The rapidly forming congressional map, a quarter of which has taken shape as districts are redrawn this year, represents an even more extreme warping of American political architecture, with state legislators in many places moving aggressively to cement their partisan dominance.
The flood of gerrymandering, carried out by both parties but predominantly by Republicans, is likely to leave the country ever more divided by further eroding competitive elections and making representatives more beholden to their party’s base.
At the same time, Republicans’ upper hand in the redistricting process, combined with plunging approval ratings for President Biden and the Democratic Party, provides the party with what could be a nearly insurmountable advantage in the 2022 midterm elections and the next decade of House races.
Congressional maps serve, perhaps more than ever before, as a predictor of which party will control the House of Representatives, where Democrats now hold 221 seats to Republicans’ 213.
In the 12 states that have completed the mapping process, Republicans have gained an advantage for seats in Iowa, North Carolina, Texas and Montana, and Democrats have lost the advantage in districts in North Carolina and Iowa.
All told, Republicans have added a net of five seats that the party can expect to hold while Democrats are down one. Republicans need to flip just five Democratic-held seats next year to seize a House majority.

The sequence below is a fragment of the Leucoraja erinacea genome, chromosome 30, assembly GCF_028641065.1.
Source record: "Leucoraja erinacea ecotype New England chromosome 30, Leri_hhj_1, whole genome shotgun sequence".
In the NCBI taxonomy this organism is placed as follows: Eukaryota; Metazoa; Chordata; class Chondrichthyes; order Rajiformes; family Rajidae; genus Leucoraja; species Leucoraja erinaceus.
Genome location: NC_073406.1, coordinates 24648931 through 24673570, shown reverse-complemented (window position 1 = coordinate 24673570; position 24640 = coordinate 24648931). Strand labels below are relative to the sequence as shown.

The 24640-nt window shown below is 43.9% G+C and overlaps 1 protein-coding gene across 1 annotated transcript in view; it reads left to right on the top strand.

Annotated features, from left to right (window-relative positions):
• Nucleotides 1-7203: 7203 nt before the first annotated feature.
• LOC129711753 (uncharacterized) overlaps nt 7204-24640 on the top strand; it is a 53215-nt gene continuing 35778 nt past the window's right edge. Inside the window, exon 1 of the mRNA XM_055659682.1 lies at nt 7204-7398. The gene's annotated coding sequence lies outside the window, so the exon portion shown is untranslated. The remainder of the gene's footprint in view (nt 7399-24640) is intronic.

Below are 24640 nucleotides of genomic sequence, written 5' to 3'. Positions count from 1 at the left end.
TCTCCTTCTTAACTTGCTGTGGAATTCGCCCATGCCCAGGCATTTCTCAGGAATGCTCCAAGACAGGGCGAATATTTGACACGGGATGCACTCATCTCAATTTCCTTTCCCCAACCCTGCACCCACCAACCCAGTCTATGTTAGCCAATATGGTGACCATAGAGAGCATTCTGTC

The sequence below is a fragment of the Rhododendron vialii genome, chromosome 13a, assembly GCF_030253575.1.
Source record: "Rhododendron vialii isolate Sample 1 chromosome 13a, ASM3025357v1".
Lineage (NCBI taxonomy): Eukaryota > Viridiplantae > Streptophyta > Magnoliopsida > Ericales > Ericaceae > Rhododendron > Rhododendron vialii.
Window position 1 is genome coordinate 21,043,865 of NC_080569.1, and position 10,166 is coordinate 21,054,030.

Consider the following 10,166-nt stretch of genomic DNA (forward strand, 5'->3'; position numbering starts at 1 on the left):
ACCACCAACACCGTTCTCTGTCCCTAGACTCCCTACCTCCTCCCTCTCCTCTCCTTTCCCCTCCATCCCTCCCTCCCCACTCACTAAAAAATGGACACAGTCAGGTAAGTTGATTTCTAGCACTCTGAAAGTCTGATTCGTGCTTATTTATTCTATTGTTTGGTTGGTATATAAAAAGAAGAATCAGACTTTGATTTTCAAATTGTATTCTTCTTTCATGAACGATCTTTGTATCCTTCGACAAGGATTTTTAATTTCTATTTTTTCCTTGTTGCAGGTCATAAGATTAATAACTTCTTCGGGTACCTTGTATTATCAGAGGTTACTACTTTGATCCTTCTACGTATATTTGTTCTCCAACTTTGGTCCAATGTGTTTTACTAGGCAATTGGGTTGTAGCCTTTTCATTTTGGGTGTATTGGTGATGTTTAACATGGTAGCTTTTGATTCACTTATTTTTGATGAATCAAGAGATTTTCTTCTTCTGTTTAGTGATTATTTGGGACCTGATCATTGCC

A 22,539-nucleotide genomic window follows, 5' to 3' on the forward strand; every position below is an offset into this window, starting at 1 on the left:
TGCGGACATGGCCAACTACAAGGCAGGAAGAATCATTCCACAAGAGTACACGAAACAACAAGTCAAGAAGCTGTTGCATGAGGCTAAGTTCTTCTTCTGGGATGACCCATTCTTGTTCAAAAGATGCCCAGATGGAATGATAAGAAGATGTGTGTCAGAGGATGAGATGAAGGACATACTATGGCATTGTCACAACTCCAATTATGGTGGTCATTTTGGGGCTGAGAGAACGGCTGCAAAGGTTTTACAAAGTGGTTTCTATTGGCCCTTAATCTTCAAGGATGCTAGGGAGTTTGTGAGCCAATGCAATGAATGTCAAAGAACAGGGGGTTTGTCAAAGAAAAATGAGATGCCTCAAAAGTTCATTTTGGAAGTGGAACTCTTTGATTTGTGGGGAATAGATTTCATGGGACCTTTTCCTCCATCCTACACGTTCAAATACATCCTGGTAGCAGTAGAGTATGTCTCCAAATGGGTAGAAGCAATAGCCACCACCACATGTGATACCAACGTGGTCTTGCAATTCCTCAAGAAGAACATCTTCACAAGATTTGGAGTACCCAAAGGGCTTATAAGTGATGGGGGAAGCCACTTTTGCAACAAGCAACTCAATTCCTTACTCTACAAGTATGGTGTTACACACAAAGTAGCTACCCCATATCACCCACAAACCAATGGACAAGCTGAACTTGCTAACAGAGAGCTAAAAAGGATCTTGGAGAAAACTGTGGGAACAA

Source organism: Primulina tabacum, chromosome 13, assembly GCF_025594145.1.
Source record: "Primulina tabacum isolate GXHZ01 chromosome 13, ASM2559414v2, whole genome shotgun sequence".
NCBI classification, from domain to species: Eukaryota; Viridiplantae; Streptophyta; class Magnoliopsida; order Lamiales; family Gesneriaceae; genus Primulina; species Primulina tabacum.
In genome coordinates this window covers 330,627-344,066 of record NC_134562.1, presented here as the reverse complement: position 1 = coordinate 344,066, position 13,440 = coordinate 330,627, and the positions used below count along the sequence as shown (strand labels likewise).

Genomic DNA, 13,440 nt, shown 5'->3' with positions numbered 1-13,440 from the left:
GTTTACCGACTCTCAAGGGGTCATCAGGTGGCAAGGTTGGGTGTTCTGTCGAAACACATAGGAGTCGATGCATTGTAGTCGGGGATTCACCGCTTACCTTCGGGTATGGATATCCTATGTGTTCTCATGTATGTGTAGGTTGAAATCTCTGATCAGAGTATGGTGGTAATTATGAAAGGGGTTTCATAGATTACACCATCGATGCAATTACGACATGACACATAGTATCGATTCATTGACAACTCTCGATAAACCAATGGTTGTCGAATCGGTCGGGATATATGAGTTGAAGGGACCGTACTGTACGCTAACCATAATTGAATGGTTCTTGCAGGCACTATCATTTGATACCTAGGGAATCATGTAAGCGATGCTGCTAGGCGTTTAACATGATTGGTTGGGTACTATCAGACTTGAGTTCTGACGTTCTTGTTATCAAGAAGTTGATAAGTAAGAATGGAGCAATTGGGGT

“They’re really taking a whack at competition,” said Michael Li, a redistricting expert at the Brennan Center for Justice.
“The path back to a majority for Democrats if they lose in 2022 has to run through states like Texas, and they’re just taking that off the table.”
In most states, the map drawing is controlled by state legislators, who often resort to far-reaching gerrymanders.
Republicans have control over the redistricting process in states that represent 187 congressional seats, compared with just 75 for Democrats.
The rest are to be drawn by outside panels or are in states where the two parties must agree on maps or have them decided by the courts.
Gerrymandering is carried out in many ways, but the two most common forms are “cracking” and “packing.” Cracking is when mapmakers spread a cluster of a certain type of voters — for example, those affiliated with the opposing party — among several districts to dilute their vote.
Packing is when members of a demographic group, like Black voters, or voters in the opposing political party, are crammed into as few districts as possible.
The Republican gains this year build on what was already a significant cartographic advantage. The existing maps were heavily gerrymandered by statehouse Republicans after the G.O.P.’s wave election in 2010, in a rapid escalation of the congressional map-drawing wars.
This year, both parties are starting from a highly contorted map amid a zero-sum political environment. With advancements in both voter data and software, they have been able to take a more surgical approach to the process.
“Fear is driving all of this,” David Pepper, a former Ohio Democratic Party chairman, said on Wednesday at a hearing to discuss a proposed map that would give Republicans 13 of the state’s 15 congressional seats.
“Fear of what would happen if we actually had a real democracy.”
Odds are not on the side of the good guys.
Yet it’s not supposed to be this way — “In a democracy, oftentimes, other people win,” but in some elections through cheating, democracy ‘oftentimes’ is already gone:
Once again, here we are…
(Illustration out front: M.C Escher’s ‘Scholastica,’ found here)